During the last part of the spill we continued our search and collection efforts, but as we moved downstream, looking for oiled wildlife and finding none, we continued to discover areas of oil that were hidden in the river bed and high up on islands where the flood left bits of oil in the vegetation. We therefore became part of the scat team, helping to locate oiled vegetation and tag it so that the clean up teams could locate and remove it.

In the end we cared for 131 animals:

1 Canada Goose
1 Coopers Hawk
1 Robin
109 Woodhouse’s Toads
10 Western Terrestrial Garter Snakes
6 Leopard Frogs
1 Bullfrog
1 Common Garter Snake

Jay Holcomb
Director Emeritus
International Bird Rescue

November 11, 2011

Reflections from Alaska on New Zealand

As many of you know, I was deployed with our team to the oil spill in New Zealand in early October to assist Massey University’s New Zealand Wildlife Health Centre staff manage the Rena oiled wildlife response. My job was to support the team by working in the Incident Control Center (ICC) to provide Massey Veterinarian, Kerri Morgan, relief by standing in as Wildlife Manager. For the last several years with International Bird Rescue, my job on spills has usually been either in the Command Center as Wildlife Branch Director or Bird Unit Deputy (as it was for the Deepwater Horizon spill) or helping to manage the logistical side of having a team on the ground.

When I first arrived at the ICC, I was amazed that while I had never been to New Zealand there were many familiar faces there to greet me, and even the National On-Scene Commander came right over and with a big smile and kiss on my cheek said, “Babs, great to have you here!” For those of you who know me, you’ll understand that not many people (basically NOBODY) get away with calling me anything but “Barbara!” The point is, I was warmly and heartily welcomed into the fold. In the days that followed, I settled into the job of overseeing the coordination of the Search and Collection Teams, as well as the Wildlife Rehabilitation Center activities, while Kerri and her staff got a much needed rest.
I knew that this would be a unique experience when I attended my first morning brief and found that it is started each day with a prayer and song by iwi. In New Zealand society, iwi form the largest everyday social units in Māori culture. Iwi are fully integrated into the command structure of the spill and liaise with spill managers in all areas. I was fascinated to attend a cultural brief so I could better understand responding to an oil spill in an area that has been significant to iwi for hundreds of years. It was clear to me that the daily, communal prayer and song brought a moment of serenity and calm to what is usually a chaotic and sometimes mind-boggling place to work.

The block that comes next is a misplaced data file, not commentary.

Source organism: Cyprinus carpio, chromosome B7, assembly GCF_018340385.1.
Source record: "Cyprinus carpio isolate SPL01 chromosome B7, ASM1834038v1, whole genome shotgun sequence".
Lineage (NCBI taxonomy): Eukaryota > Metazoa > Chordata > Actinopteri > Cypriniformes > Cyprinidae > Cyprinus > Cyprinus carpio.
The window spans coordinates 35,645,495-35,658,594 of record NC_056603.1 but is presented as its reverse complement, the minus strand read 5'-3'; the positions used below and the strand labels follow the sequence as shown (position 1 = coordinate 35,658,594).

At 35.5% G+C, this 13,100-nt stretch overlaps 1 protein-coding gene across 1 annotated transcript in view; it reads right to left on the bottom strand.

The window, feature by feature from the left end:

I echo my colleagues who have filled this blog space before me in saying how well managed this spill response has been, and what a testament it has been to all the hours Maritime New Zealand and Massey University spent planning, training and practicing for an event like this. Because the spill response plan they had was well thought out, resourced, practiced and trained for, it made it that much easier for us to step in so that the New Zealanders could take time away from the spill and rest.

After nearly three weeks of working in the ICC, as I finished my last day and gave my end of day brief, the Deputy National On-Scene Commander called me to the front of the room while iwi said a special prayer blessing for me because I help animals which are of central importance to their culture. The Maritime New Zealand Commanders also presented me with an official desk clock and Maglite key chain as parting gifts! That night, as our team gathered in our hotel’s lobby to have a farewell drink, we were joined by the Commander and a dozen or so others from the ICC and Wildlife Health Centre, and I was given a beautiful field guide to New Zealand birds from all of the staff at the Centre who have been colleagues for some years, but who are without a doubt now friends! I feel extremely privileged to have been part of such an incredible response.

Barbara Callahan
Response Services Director
Regional Representative, Alaska
International Bird Rescue



November 9, 2011

Raising the Profile of Oiled Wildlife Response in Brazil

Dear friends,

With staff situated across four different States in the US, International Bird Rescue’s team is spread out at the best of times. Our oiled wildlife response activities, as many of you know, take us even further afield – including New Zealand at present, where we continue to support Massey University’s wildlife rescue efforts following the Rena oil spill.

As we deployed a first wave of personnel to New Zealand we also had to keep in mind an important prior commitment in the Southern Hemisphere – this time in Brazil – where our Response Services Director, Barbara Callahan, had been scheduled to speak at the Santos Oil & Gas Conference as a guest of our Brazilian oiled wildlife partner, Aiuká. When the oil spill happened we redirected Barbara to Tauranga on New Zealand’s North Island to join our response team and I had the privilege of representing International Bird Rescue in South America in her stead.